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April 1959

Bone Changes in NeurofibromatosisReport of a Case with Coincidental Osteitis Deformans and Review of the Literature

Author Affiliations

Sunderland, England

Formerly Registrar, Geriatric Unit, Sunderland General Hospital.

AMA Arch Intern Med. 1959;103(4):570-580. doi:10.1001/archinte.1959.00270040056006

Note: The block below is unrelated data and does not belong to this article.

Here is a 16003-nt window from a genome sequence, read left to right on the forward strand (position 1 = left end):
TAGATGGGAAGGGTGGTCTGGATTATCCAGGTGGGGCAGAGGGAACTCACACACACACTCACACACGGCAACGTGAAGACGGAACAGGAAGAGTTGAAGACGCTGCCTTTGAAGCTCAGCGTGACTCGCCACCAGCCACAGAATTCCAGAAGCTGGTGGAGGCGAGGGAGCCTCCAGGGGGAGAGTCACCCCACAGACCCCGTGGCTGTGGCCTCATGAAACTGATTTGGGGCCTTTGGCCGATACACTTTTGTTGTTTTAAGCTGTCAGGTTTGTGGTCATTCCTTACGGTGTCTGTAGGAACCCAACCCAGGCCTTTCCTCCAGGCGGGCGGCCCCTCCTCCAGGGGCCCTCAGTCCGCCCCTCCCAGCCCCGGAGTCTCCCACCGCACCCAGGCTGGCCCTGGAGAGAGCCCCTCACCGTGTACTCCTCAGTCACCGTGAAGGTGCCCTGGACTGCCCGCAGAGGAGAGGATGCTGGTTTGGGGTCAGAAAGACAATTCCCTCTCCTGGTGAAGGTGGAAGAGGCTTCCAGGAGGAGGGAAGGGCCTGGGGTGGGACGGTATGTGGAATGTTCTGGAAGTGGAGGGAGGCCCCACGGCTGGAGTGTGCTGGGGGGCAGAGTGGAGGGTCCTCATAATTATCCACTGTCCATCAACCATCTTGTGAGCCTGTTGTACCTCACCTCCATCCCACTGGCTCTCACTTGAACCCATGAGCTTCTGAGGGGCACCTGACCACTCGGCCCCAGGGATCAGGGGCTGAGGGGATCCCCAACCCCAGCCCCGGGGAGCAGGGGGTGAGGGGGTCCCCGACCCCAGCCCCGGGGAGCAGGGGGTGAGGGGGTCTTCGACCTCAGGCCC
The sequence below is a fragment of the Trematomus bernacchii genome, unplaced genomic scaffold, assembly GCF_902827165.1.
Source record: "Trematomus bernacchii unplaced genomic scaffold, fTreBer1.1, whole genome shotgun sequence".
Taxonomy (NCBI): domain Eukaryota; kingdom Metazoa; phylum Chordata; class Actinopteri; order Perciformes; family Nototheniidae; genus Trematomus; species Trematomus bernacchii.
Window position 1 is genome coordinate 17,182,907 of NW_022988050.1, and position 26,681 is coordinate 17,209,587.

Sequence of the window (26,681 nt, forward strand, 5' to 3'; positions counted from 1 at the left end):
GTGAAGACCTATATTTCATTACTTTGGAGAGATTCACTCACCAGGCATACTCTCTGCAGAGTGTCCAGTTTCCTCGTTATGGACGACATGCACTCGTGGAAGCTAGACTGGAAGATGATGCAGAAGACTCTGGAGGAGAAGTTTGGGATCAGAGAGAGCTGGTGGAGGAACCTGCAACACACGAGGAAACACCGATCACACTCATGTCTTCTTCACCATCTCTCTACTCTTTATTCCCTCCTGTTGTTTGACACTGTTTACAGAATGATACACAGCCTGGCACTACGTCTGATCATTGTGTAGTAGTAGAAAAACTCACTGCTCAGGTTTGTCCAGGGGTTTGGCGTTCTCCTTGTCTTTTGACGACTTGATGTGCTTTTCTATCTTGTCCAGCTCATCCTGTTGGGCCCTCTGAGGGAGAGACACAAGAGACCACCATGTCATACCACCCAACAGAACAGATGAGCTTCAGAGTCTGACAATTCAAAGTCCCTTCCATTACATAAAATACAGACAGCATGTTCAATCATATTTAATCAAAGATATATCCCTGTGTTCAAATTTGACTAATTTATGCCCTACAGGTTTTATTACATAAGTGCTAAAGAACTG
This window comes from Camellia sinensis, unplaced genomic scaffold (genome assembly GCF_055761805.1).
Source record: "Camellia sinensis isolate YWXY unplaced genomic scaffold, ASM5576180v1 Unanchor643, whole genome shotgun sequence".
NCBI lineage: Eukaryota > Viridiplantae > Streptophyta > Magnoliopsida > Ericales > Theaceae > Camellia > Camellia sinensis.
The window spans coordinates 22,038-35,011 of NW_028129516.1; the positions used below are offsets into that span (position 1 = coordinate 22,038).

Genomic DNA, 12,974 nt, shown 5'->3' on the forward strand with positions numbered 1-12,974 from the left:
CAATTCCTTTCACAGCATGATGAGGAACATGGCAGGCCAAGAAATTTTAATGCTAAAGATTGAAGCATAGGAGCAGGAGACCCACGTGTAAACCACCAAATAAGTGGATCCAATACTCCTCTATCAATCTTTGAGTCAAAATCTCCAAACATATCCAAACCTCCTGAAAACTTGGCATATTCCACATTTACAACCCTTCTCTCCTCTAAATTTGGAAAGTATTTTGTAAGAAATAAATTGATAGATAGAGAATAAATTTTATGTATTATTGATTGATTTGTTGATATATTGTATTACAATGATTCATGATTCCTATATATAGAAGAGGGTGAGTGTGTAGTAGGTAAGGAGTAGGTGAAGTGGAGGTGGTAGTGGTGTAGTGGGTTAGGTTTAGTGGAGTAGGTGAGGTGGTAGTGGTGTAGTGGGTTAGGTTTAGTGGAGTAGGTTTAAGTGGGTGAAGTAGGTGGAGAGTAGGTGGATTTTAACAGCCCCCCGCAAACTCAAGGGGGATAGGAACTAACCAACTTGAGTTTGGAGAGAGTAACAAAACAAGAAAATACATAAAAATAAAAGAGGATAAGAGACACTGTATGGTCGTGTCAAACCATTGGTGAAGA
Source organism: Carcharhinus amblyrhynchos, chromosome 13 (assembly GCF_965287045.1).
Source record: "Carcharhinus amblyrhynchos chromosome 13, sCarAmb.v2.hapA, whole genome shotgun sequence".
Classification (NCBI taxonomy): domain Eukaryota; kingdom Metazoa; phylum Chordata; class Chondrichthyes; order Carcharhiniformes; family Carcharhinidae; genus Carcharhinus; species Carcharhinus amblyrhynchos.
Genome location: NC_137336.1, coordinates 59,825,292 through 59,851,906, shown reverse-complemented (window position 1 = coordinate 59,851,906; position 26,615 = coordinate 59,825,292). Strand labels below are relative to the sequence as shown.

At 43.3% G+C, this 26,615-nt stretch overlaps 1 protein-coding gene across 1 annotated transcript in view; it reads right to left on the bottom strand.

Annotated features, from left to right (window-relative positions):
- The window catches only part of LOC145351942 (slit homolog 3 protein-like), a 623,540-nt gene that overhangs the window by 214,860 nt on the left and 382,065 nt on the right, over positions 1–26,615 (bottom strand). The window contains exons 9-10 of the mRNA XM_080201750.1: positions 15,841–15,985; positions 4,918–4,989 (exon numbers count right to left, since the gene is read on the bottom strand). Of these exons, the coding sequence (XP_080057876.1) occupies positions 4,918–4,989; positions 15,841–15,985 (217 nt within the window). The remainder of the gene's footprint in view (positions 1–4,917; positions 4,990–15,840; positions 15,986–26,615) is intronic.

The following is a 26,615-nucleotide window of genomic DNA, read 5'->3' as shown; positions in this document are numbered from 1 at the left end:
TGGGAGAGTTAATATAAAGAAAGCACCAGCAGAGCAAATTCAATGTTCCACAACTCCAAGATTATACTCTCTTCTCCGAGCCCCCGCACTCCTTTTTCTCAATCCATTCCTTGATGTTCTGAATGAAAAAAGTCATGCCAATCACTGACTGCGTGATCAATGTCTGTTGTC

Introduction  Even before von Recklinghausen's original monograph, in 1882,1 the literature has contained references to various bone changes complicating neurofibromatosis, e. g., bowing and pseudarthroses,2 disorders of growth.3 Indeed, Wilson4 includes bone affection in his definition of the syndrome, and Saville et al.5 state that neurofibromatosis is characterized by lesions of skin, nerve, and bone.Diverse secondary features other than bony which are said to occur can be grouped into psychological and endocrine. Regarding the former, perhaps the most pertinent comment is made by Wilson,4 "that some sufferers from a disease marked by unsightly deformities and disfigurements, especially when the face is concerned, should become sensitive, despondent or misanthropic need occasion no surprise." Authors further reflect that of diverse psychical disorders reported in connection with the malady none is specific and most are purely incidental.Various investigators, including Preiser and Davenport 6 and Yakovlev and Guthrie,7 have reported an increased

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